For the first five years, DOP researchers spent countless hours just scouring the desert topography around Dakhleh, meticulously recording fragments of bone, stone tool chips and pottery sherds. McDonald, for her part, would start before sunrise each morning and walk into the rising sun to catch the glint of fine-grained chert fragments that would tell her the story of the gradual rise of sedentism in the area—indications that people were growing less mobile, a trait that could have profound implications for the emerging debate about the start of settled village life. (Sedentism, or sedentarism, is the term archeologists use to describe the process of settling down.)

In the mixture of surface artifacts, she could gradually distinguish a number of distinct cultures based on their “tool kits.” The earliest appeared to be one of a highly mobile people, which she dubbed “Masara,” after a nearby village of that name. Their portable, possibly disposable, small stone blades were the archeological markers of small bands of hunter-gatherers ever on the go, following game and harvesting wild plants in seasonal rounds. The Masara seem to have appeared on the scene around 9500 years ago, and they wandered the desert for a few millennia before even temporarily settling.

Archeologists infer just how mobile groups are from their “tool kits.” As people start living a more settled life, they develop new technologies. Instead of manufacturing recyclable and multiple-use tools that are easily carried, more sedentary peoples make larger and more specialized tools: Think of the difference between a multi-function pocketknife and a workshop’s tool rack.

With this notion in mind, McDonald noted a gradual change in the Masara tool kit, which became larger and more varied over about 1200 years. She suspected this meant the Masara were probably moving less and less around the savannah, as it was then. But she had little to go on but the more cumbersome tool set.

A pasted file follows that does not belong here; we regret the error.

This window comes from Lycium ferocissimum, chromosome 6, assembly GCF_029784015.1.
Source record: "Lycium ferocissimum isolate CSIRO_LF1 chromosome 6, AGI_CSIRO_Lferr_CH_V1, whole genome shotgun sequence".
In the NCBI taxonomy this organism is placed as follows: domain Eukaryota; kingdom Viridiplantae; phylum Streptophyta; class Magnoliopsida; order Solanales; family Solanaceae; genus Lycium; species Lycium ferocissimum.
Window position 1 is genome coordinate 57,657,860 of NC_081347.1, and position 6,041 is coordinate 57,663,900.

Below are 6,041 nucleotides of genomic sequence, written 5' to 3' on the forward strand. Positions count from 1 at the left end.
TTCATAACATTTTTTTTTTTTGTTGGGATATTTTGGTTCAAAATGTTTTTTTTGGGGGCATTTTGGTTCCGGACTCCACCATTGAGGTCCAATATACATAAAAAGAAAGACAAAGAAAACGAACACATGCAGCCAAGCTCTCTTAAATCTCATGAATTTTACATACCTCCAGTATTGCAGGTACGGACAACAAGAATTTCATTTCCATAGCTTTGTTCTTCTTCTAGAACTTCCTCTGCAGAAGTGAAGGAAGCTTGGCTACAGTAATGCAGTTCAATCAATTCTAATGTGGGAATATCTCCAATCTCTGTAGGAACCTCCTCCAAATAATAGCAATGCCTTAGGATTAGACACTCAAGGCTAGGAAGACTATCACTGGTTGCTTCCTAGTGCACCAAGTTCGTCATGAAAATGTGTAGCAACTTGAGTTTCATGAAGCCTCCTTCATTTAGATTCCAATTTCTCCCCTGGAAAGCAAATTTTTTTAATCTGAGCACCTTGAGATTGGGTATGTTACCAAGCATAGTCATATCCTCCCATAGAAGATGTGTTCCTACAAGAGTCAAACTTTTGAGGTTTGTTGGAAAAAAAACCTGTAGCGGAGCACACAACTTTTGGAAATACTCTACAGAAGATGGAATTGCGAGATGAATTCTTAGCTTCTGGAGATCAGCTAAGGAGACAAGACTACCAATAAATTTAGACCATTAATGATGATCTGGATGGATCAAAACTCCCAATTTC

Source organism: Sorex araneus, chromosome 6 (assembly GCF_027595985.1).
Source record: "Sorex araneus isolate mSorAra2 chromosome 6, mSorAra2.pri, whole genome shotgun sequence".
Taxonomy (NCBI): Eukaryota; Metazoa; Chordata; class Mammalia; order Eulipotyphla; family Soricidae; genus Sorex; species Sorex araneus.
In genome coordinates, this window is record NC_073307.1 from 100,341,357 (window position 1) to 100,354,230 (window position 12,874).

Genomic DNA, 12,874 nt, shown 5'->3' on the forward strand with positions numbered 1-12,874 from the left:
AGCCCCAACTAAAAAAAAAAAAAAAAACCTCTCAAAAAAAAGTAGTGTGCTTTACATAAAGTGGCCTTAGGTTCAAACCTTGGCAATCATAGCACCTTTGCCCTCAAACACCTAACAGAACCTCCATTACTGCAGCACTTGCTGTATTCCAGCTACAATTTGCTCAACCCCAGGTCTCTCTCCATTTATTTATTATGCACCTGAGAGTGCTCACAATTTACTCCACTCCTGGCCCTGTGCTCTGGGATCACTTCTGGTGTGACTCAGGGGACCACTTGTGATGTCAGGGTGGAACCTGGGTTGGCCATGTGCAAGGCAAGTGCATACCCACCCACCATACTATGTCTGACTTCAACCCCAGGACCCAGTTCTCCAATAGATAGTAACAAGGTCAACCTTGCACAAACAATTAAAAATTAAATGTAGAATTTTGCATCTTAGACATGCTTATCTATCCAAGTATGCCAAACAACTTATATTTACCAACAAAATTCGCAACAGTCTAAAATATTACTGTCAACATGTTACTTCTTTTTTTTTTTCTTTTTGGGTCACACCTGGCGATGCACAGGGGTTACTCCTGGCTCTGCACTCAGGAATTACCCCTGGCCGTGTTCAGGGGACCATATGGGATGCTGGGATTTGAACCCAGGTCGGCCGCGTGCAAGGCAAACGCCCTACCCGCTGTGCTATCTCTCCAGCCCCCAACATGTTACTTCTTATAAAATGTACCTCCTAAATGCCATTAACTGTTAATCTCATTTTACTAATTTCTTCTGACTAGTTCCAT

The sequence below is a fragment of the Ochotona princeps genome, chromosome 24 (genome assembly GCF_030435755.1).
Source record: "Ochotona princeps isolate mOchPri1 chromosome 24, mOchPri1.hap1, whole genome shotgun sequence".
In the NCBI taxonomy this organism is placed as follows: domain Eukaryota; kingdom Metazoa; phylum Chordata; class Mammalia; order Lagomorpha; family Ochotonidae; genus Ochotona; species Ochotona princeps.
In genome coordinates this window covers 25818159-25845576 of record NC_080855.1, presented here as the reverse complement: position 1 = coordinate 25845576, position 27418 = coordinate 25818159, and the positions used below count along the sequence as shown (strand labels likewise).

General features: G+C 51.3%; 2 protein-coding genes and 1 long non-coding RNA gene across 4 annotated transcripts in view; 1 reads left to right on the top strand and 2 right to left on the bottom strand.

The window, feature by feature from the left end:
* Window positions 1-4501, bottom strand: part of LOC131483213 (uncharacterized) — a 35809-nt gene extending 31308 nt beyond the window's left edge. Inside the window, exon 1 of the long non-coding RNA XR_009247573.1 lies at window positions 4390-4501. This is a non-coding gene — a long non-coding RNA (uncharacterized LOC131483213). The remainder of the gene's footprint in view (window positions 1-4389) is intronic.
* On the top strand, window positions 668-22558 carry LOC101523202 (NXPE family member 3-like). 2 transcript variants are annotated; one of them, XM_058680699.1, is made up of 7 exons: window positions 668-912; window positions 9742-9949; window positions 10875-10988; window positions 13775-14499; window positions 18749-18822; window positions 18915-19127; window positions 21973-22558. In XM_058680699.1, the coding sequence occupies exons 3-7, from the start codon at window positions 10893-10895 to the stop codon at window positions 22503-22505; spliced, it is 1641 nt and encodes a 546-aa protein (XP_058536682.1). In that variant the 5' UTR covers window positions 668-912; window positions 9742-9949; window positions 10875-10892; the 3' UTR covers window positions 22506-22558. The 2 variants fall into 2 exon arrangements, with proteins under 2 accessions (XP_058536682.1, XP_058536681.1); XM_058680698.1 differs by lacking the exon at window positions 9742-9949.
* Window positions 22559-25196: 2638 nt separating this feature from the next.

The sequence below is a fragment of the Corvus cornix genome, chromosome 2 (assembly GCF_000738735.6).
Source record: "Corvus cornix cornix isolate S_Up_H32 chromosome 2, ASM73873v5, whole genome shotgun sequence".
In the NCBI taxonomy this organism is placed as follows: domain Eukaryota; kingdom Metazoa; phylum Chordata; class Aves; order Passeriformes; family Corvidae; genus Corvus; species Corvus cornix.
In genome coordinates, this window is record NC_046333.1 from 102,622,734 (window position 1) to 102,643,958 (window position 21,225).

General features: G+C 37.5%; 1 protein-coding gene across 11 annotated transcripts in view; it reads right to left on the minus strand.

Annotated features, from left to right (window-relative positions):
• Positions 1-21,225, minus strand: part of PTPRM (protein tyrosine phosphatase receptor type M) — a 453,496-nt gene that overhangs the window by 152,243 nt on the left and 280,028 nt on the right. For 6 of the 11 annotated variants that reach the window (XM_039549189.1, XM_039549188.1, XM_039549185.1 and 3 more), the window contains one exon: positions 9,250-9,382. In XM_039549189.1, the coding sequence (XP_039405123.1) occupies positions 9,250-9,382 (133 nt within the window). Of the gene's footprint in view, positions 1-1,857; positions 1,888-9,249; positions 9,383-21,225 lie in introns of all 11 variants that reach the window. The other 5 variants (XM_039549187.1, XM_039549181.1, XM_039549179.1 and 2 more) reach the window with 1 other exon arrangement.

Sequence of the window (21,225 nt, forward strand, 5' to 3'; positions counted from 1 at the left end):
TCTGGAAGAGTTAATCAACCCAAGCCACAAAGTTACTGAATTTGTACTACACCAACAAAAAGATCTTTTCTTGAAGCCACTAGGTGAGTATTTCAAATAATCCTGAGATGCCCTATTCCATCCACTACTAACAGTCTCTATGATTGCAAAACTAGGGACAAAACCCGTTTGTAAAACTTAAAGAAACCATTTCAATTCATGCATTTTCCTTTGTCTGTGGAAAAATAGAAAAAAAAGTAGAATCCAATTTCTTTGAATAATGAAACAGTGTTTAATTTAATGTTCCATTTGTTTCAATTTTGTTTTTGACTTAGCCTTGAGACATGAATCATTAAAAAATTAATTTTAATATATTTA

Then, in 1990, one of her students, Greg Mumford, stumbled upon some 17 stone circles on one of his desert forays. McDonald was delighted. This grouping of stones contained Masara tool types, and she knew immediately what that meant: The Masara were settling down for at least part of the year. The proof was more than the semi-permanent huts these circles implied. Attached to some of the circles were storage bins, and inside were grinding stones. Arrowheads and stone scrapers were found, along with bones of wild game. The circles were dated to 8800 years ago, during a short dry interval. McDonald hypothesizes that the Masara were “dusted out” of the desert and came to spend more time at the oasis. The remains implied they didn’t live here year-round because “their [shelters’] upper structures would have been too flimsy.” But she was all smiles. Here she had defined the first evidence of the Neolithic era in North Africa: These are the first known purpose- built stone structures on the continent. But staying in one place part of the year doesn’t always mean the Neolithic Revolution is coming. Examples abound of peoples staying put for most of their lifetimes: The lush northwest coast of North America had enough fish and game to sustain four seasons’ living, and yet no Neolithic Revolution ever happened there. Nor did it happen in the Nile Valley of 7000 or 8000 years ago, as researcher Michael Hoffman discovered in his excavations at the site of Hieronkopolis. McDonald needed more. She needed evidence of some further progress past mere sedentism, such as animal or plant domestication.

Meticulous examination of the Masara hut circles had yielded bone and seed remains, but Churcher, the project zoologist with a long background in Africa, admits that pronouncing a species wild or domestic just from bone remains is problematic. “But this assemblage was clearly wild animals that were never domesticated—hartebeest, gazelle, birds, hare and the occasional tortoise or toad,” he says.

Nor was pottery, another sign of sedentism, ever found at the Masara circles. And charred plant remains proved to be from wild grasses and portulac, a moisture-loving herb still eaten here today, that were likely harvested and ground up with the grinding stones.

The key Neolithic marker was yet to come.

It came for McDonald in the same momentous year, 1990. “I was at dinner and Lech Krzyzaniak [who was studying rock art there] told me about this mysterious large stone ring he had spotted on an aerial photograph,” she says, her scarf flapping about her face. Krzyzaniak had checked it out and on the same outing had found a new collection of hut circles, the ones that now lie before us in the drifting sand. “I had some work I wanted to finish up on my Masara hut circles first,” she recalls, but “they frog-marched me over there the next morning.”

McDonald was blown away—this time not by the incessant wind but by instant recognition of the importance of the find. Walking today among these enigmatic circles, she bends over and picks up a tiny trapezoidal piece of ostrich eggshell the size of a cornflake with a neat, countersunk hole drilled through the middle. “There was enough stuff that just jumped out at me,” she says with an even broader grin.